Someone wishing you “Good Morning” does not mean the morning is really a good one, especially, when the wish accompanies sad news. One of my neighbours wished me that day and passed on the news of the demise of Shambho. He had succumbed to a prolonged illness.
Shambho was my childhood friend. He joined us often when I and other children of the colony played together. Shambho was a strange friend to have. Our parents did not allow us to bring him into our houses; they warned us against touching him. He was the son of the undertaker who lived in the graveyard near our colony. His orthodox father did not send him to school. But, “orthodox” was actually an excuse used by the ‘learned’ upper class. The real reason is the social divide. Shambho assisted his father in all the cremation and burial ceremonies.
Like any other child of that age, he too was innocent and sentimental. He wore old dresses given away by colony dwellers and stylishly posed in front of the graveyard gate. In our game of Gods, he always played Lord Shankar, the divine destroyer. He smeared his forehead with ash to justify the magnificent form.
Now as grown-ups, we only met when fate made us bump into each other. A gesture with the eyes, a friendly smile or sometimes a word or two; was all we did to keep the friendship alive. The news of his demise brought forth the black and white images of our childhood and I decided to attend his last rites ceremony.
As I went into the graveyard, I noticed that it had not changed much since I last saw it. A strong sense of non-attachment to the worldly belongings beckons in the graveyard. All our mundane rush meets its end in the silence of this place. All our wishes, ambitions and deeds will one day either be burnt to ashes or lay buried deep under the ground.
A little walk through the tombstones took me to Shambho’s home, which was in comparison to ruins after an earthquake. A weak roof, cracked walls decked with layers of ash, termite infested doors and a ghastly darkness filled its interiors. Wrapped in whites, Shambho’s mortal form was laid in the courtyard. There was a peaceful silence on his lifeless face. Free from the bondages of time and space, he slept in ‘Chir Nidra’ (Endless Slumber).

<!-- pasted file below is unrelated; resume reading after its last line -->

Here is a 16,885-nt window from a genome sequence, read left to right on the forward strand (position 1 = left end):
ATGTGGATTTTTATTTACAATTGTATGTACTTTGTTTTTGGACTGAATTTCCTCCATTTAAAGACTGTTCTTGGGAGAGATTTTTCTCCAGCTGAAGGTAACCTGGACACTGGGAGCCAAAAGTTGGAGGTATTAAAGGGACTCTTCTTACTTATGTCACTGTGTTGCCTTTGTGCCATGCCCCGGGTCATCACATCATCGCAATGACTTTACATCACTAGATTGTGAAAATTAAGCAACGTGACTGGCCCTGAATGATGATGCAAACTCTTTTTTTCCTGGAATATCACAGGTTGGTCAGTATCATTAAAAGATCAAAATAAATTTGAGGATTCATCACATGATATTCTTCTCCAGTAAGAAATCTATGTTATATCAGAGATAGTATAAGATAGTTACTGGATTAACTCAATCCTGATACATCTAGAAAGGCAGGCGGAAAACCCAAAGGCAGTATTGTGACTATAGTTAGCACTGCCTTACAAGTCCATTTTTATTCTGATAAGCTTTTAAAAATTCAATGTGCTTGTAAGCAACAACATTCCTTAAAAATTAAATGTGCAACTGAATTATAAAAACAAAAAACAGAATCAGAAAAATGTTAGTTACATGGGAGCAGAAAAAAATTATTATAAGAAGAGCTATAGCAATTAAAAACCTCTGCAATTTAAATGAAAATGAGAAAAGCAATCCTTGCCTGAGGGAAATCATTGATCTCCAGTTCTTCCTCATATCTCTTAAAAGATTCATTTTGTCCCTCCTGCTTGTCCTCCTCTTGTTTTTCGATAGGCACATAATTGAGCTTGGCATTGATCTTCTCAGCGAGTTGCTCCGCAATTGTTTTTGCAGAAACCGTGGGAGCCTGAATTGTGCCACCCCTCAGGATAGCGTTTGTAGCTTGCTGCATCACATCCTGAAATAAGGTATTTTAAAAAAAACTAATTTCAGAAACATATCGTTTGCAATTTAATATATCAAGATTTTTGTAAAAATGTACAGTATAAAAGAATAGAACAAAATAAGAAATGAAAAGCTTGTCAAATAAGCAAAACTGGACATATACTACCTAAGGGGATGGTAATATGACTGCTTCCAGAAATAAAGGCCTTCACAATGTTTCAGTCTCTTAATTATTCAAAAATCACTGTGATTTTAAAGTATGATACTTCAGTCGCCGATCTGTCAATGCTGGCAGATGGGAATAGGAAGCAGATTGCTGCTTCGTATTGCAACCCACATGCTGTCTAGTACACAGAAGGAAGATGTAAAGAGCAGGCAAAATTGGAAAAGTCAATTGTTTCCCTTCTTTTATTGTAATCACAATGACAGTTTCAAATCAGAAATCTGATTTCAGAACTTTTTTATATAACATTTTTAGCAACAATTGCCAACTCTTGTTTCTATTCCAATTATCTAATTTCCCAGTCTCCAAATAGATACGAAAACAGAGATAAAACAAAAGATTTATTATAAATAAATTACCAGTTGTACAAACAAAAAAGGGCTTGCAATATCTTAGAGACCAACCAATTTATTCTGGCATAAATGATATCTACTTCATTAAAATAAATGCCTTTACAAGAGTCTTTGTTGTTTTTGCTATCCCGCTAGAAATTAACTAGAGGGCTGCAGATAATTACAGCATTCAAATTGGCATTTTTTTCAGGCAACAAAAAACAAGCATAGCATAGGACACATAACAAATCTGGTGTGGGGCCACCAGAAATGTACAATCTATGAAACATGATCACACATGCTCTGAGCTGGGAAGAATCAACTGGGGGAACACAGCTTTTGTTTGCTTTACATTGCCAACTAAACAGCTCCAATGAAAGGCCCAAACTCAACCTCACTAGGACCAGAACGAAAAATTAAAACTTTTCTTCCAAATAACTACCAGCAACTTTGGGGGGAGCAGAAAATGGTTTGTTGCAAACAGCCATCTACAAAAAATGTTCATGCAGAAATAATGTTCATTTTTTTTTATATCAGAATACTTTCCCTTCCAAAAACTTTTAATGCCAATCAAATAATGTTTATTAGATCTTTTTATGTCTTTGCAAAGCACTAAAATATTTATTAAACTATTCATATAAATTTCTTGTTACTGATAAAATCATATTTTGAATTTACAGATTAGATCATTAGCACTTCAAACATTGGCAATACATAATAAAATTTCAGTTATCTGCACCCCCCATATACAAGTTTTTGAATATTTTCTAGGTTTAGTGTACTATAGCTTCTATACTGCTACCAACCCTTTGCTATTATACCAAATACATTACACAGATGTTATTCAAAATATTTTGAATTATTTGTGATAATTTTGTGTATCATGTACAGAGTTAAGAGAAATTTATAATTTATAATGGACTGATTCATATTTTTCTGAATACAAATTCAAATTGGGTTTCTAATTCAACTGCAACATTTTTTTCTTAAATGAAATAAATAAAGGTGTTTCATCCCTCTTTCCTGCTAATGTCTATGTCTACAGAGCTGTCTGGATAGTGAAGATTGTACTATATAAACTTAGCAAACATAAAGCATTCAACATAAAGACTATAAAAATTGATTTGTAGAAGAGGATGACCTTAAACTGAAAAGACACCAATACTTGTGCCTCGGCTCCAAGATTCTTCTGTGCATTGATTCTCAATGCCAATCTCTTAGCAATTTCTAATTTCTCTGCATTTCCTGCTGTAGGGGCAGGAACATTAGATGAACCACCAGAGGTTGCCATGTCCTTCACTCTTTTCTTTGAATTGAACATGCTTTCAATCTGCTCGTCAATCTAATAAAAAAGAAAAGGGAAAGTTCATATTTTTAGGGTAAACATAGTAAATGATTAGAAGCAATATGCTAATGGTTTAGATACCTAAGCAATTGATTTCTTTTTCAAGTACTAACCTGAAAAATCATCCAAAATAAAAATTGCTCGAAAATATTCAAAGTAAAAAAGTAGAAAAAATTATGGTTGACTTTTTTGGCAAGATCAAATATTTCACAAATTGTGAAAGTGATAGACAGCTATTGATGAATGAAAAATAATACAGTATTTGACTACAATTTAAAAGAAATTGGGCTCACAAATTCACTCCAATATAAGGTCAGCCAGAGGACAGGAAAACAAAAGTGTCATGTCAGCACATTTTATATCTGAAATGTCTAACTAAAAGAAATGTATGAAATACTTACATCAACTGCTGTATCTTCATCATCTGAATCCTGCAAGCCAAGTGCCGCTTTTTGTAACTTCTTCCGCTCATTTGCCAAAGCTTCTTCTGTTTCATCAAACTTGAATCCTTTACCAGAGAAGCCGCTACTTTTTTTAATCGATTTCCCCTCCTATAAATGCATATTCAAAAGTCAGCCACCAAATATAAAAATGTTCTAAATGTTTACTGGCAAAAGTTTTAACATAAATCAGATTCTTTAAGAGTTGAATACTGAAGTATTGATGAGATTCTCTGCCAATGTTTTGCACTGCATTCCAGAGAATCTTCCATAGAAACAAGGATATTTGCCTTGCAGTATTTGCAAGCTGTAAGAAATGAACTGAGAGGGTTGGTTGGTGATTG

I stood with some other people of the colony who were also waiting for the ceremony to begin. Looking at Shambho’s body awaiting the pyre, a trivial thought crossed my mind:
“Sometimes one has to wait even after he’s gone!”
Shambo’s family consisted of his wife, mother, two daughters and a son. The women folk were sitting silently in a corner, gazing at the dead body of their breadwinner. Strangely, their eyes were void of tears. The environment of graveyard had strangled their feelings to death, for they would have witnessed hundreds of such situations and perhaps, got used to it.
But Mahesh, the only son of Shambo, was not around. My eyes scanned the graveyard until I located him sitting alone on a tomb. The tomb, I recognized, was Shambo’s favourite place since childhood. He would often be spotted sitting there at nights. Occasionally, Mahesh joined him and they both would let the silence speak to them. Love, sometimes has a strange language.